“We found similarities between many aspects of cardiovascular disease in both Progeria and the atherosclerosis that affects millions of people throughout the world” said Dr. Leslie Gordon, senior author of the study and The Progeria Research Foundation’s Medical Director. “By examining one of the rarest diseases in the world, we are gaining crucial insight into a disease that affects millions of people worldwide. Ongoing research has the potential to have a significant impact on our understanding of heart disease and aging.”

This study supports the possibility that progerin is a contributor to the risk of atherosclerosis in the general population, and merits examination as a potential new trait to help predict heart-disease risk.

Olive M, Harten I, Mitchell R, Beers J, Djabali K, Cao K, Erdos MR, Blair C, Funke B, Smoot L, Gerhard-Herman M, Machan JT, Kutys R, Virmani R, Collins FS, Wight TN, Nabel EG, Gordon LB.
“Cardiovascular Pathology in Hutchinson-Gilford Progeria: Correlation With the Vascular Pathology of Aging”
Arterioscler Thromb Vasc Biol. 2010 Nov;30(11):2301-9; Epub 2010 Aug 26.

May 2010: Oxford studies show how Progeria research can further our understanding of normal aging

In this article, Catherine Shanahan and her group at Oxford University have made a major advance in elucidating a key step in the aging of human blood vessels (vascular aging.)  The experiments derive directly from work on Progeria, performed in  a number of laboratories.  The Shanahan group’s two key findings are: (1) prelamin A accumulates in vascular smooth muscle cells (VSMCs) of aged individuals but not of young individuals, and (2) this accumulation results, at least in part, from depletion of the enzyme FACE1.  FACE1(also called Zmpte24) is required for the removal of the farnesyl group in prelamin A, during processing to normal lamin A, a critical component of the cell nucleus.

This situation is very similar to that in Progeria.  There,  prelamin A (called progerin)  retains the farnesyl group. Indeed, the initial step in causing the disease is the failure to remove the farnesyl group. This failure happens because the Progeria mutation results in deletion of the part of prelamin A needed for FACE 1 to bind and remove the farnesyl group.  Thus, the cause of the defects in aging and Progeria are the same: FACE1 can not do its job.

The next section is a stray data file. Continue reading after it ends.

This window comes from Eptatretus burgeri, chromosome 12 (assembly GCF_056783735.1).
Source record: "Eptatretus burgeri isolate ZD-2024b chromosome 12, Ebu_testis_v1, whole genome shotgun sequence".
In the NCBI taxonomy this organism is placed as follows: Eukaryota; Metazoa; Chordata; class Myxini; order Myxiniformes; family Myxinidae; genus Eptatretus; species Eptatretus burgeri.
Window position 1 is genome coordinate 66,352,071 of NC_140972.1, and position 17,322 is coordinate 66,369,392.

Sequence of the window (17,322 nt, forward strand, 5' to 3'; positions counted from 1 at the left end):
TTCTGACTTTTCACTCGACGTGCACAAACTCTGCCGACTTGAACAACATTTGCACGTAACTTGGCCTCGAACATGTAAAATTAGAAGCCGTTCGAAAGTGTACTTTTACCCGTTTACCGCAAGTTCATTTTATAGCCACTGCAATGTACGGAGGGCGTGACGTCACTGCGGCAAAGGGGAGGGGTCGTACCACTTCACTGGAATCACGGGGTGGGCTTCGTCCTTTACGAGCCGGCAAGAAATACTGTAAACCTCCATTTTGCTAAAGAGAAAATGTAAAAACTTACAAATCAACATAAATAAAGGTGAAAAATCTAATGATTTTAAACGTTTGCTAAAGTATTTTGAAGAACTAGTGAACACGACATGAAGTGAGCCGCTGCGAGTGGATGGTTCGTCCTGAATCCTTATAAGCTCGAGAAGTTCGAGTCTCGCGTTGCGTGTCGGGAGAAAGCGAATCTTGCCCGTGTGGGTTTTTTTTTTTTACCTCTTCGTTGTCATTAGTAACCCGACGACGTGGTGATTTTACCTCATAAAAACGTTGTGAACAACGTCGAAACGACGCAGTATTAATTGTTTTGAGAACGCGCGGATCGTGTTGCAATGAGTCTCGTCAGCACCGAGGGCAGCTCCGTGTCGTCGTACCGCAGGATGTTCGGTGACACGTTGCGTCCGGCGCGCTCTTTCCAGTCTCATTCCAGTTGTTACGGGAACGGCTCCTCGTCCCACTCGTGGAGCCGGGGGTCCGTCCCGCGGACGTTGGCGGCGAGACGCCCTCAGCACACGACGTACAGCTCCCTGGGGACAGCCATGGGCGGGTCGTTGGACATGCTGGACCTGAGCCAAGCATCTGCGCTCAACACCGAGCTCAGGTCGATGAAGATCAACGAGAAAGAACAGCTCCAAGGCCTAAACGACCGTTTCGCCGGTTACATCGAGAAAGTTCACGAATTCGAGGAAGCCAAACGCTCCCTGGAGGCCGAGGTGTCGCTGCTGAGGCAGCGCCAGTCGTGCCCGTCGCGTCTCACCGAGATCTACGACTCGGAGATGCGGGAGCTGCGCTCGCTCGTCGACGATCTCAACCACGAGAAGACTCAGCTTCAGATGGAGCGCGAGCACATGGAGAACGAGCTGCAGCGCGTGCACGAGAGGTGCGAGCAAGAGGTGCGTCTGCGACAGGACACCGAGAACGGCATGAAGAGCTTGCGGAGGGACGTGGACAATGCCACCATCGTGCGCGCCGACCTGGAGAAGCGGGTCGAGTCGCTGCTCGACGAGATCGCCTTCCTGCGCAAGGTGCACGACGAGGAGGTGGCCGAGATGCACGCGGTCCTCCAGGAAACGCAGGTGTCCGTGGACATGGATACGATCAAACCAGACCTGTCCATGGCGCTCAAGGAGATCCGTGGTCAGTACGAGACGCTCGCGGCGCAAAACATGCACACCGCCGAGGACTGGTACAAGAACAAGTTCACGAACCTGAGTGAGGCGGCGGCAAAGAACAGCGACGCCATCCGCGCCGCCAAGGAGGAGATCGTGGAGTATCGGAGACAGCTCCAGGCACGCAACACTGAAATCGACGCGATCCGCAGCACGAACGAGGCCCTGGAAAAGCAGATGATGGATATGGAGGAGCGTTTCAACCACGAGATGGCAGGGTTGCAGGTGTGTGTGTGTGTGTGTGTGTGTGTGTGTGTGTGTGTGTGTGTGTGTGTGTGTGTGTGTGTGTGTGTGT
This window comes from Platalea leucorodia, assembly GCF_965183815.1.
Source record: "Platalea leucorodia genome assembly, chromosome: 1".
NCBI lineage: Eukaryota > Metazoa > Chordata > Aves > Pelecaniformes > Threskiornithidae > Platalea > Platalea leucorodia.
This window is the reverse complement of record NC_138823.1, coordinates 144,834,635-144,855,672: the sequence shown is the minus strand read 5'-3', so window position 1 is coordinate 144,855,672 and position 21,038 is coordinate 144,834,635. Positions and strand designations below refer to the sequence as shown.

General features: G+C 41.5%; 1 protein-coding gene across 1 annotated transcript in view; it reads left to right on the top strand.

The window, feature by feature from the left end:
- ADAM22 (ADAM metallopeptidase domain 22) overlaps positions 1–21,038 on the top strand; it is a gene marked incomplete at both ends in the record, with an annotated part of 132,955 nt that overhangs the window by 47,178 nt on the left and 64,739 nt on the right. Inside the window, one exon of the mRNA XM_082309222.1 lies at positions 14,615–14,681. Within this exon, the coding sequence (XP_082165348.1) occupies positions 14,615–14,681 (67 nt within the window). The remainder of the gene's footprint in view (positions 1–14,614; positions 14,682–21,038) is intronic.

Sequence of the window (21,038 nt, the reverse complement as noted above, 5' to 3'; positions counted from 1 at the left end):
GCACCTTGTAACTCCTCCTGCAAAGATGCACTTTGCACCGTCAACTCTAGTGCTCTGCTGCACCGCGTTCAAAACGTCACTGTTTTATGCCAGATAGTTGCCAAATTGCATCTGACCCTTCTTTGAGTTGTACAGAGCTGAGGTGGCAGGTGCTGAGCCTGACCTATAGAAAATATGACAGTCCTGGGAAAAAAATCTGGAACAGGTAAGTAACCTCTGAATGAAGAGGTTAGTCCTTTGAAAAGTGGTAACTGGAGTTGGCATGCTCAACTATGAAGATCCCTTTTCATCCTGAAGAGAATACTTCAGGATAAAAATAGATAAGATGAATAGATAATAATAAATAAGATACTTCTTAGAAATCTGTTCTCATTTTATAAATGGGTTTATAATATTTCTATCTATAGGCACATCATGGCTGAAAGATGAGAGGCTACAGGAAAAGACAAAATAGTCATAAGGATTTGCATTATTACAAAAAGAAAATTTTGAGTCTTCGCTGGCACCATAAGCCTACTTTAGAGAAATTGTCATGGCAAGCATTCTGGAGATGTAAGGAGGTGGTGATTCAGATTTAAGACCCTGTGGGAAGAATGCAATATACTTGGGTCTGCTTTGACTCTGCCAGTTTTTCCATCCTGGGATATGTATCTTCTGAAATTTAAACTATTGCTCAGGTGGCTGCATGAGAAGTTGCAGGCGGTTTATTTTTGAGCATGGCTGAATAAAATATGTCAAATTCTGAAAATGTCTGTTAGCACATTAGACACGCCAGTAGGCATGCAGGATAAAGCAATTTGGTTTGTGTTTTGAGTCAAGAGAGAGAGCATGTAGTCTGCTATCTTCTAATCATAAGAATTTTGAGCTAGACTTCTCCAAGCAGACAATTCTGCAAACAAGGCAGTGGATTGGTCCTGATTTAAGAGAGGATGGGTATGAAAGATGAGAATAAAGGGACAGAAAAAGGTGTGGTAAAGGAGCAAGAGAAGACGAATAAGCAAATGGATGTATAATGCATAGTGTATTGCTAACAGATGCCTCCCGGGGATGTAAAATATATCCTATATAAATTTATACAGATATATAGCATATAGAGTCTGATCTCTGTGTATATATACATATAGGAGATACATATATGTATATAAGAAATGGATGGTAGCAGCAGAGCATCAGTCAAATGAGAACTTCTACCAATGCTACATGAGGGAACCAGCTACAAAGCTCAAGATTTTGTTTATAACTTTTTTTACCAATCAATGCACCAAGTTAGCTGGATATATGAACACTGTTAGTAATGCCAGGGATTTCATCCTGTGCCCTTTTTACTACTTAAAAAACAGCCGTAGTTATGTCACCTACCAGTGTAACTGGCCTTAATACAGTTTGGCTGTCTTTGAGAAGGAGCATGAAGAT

It has been known for some years that farnesyl transferase inhibitors (FTIs) inhibit (and can reverse) the presence of nuclear markers of disease in Progeria cells.  Now, Shanahan et al  have found that FTIs inhibit the appearance of similar nuclear markers in cells from aged normal individuals.    FTIs are currently in use in Progeria clinical trials and  Shanahan et al note that, these clinical trials “will shed further light on the therapeutic potential of these drugs in the treatment of aging.”

The studies described in this article are the best example to date of how studies of Progeria are furthering our understanding of normal aging.

Ragnauth CD, Warren DT, Liu Y,  Shanahan CM et al,  “Prelamin A Acts to Accelerate Smooth Muscle Cell Senescence and is a Novel biomarker of Human Vascular Aging.” Circulation: May 25, 2010, pp. 2200-2210.

April 2010: Further evidence that in Progeria, the presence of a farnesyl group in the progerin molecule is responsible for the disease symptoms.

In our February posting of “What’s New in Progeria Research” we reported evidence that a farnesyl transferase inhibitor (FTI) acts to relieve disease symptoms by the farnesylation of progerin, and not by inhibiting proteins other than progerin. The UCLA group headed by former PRF research grantees Stephen Young and Loren Fong has now reported results with another severe progeroid laminopathy that support this conclusion. In Restrictive Dermatopathy (RD), the prelamin A remains farnesylated, as is the case for progerin in Progeria patients, RD prelamin A does not have the 50 amino acid deletion of progerin, but it has retained the terminal 15 amino acids at the carboxyl end of prelamin A, which is cleaved off in progerin.